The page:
Sasha Moss, previously a staffer for former Rep. Blake Farenthold (R-Texas), now a federal government affairs manager at the R Street Institute, agreed that OTA can serve as an impartial policy adviser in ways that think tanks cannot.
“We have our own interest, and we will give you our personal academic perspectives,” Moss said. “But you should have a non-biased perspective at hand, as well — and also that can be called on any moment.”
Whether or not Congress restores OTA, the Government Accountability Office already has plans to expand its roster of science and technology experts.
By the end of this year, the GAO will grow its information technology and cybersecurity team from 140 employees to 175, and in the near future, Comptroller General Gene Dodaro told members of the House Appropriations Committee on Wednesday that he’d like to see the agency’s new Science, Technology, Assessment and Analytics Team grow from 70 employees to 140 employees.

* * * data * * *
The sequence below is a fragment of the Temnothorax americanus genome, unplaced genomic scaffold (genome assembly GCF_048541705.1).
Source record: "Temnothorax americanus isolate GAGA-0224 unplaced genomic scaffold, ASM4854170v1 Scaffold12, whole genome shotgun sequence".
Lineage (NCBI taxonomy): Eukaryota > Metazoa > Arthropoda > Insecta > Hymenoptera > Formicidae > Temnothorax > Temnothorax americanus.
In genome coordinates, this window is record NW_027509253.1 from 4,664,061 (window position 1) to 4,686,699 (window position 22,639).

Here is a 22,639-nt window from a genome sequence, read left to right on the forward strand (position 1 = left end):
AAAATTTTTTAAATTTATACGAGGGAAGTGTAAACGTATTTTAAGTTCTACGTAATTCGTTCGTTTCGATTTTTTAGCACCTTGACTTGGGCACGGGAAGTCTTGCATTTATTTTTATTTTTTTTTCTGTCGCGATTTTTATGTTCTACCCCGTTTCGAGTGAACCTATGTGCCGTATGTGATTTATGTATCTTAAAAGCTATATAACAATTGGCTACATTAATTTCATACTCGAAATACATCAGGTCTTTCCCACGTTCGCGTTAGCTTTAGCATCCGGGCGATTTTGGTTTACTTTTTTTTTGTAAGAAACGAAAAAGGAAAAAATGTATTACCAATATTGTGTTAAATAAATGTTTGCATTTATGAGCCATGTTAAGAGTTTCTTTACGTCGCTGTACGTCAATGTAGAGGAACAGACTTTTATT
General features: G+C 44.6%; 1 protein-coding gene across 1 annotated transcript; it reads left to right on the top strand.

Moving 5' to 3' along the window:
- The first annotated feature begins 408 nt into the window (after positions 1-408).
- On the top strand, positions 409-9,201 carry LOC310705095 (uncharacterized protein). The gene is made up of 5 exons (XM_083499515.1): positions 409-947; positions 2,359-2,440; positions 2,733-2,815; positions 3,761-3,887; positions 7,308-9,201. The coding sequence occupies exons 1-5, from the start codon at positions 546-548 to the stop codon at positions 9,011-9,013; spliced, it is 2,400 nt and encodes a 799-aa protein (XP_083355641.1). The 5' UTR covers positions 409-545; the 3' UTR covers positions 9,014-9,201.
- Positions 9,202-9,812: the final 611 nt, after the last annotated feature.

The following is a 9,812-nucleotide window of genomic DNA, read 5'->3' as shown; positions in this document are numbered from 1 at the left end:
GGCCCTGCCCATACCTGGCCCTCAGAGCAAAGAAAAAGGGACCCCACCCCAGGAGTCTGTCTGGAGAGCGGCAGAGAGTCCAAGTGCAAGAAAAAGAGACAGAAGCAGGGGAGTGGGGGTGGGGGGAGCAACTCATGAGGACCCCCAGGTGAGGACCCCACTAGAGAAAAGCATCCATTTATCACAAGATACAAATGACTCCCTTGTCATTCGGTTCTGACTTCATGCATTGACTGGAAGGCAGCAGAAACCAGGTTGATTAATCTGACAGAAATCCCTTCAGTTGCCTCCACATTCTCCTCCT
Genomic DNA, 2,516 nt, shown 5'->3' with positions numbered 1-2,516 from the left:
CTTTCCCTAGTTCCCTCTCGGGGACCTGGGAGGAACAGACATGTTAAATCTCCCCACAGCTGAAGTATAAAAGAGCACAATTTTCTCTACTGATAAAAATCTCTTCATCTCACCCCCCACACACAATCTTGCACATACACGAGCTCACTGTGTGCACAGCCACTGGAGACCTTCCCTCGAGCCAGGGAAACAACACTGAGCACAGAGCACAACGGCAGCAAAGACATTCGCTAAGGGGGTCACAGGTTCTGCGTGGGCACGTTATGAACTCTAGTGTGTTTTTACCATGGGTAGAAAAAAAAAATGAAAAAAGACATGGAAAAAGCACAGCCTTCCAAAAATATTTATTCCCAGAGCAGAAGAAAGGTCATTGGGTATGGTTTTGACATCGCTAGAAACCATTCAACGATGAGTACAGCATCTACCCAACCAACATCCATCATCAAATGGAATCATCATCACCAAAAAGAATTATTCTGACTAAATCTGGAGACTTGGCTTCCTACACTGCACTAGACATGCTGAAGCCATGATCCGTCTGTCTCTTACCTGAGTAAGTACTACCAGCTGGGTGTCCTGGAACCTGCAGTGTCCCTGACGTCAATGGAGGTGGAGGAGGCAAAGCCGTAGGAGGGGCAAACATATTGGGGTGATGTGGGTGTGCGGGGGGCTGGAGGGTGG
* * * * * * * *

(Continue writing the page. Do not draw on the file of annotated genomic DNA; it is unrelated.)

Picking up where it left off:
However, GAO has also called on Congress for a substantial $58 million budget increase for fiscal 2020 — nearly a 10 percent increase from enacted levels.
Just as well, since attracting top talent to a newly reestablished OTA won’t come cheap, as the government continues to compete with the private sector for new graduates with in-demand skills and degrees.
“I think there needs to be some sort of a pipeline, even if it’s only on a temporary basis, to get more people who have this expertise into Congress for a short period of time,” Turner said.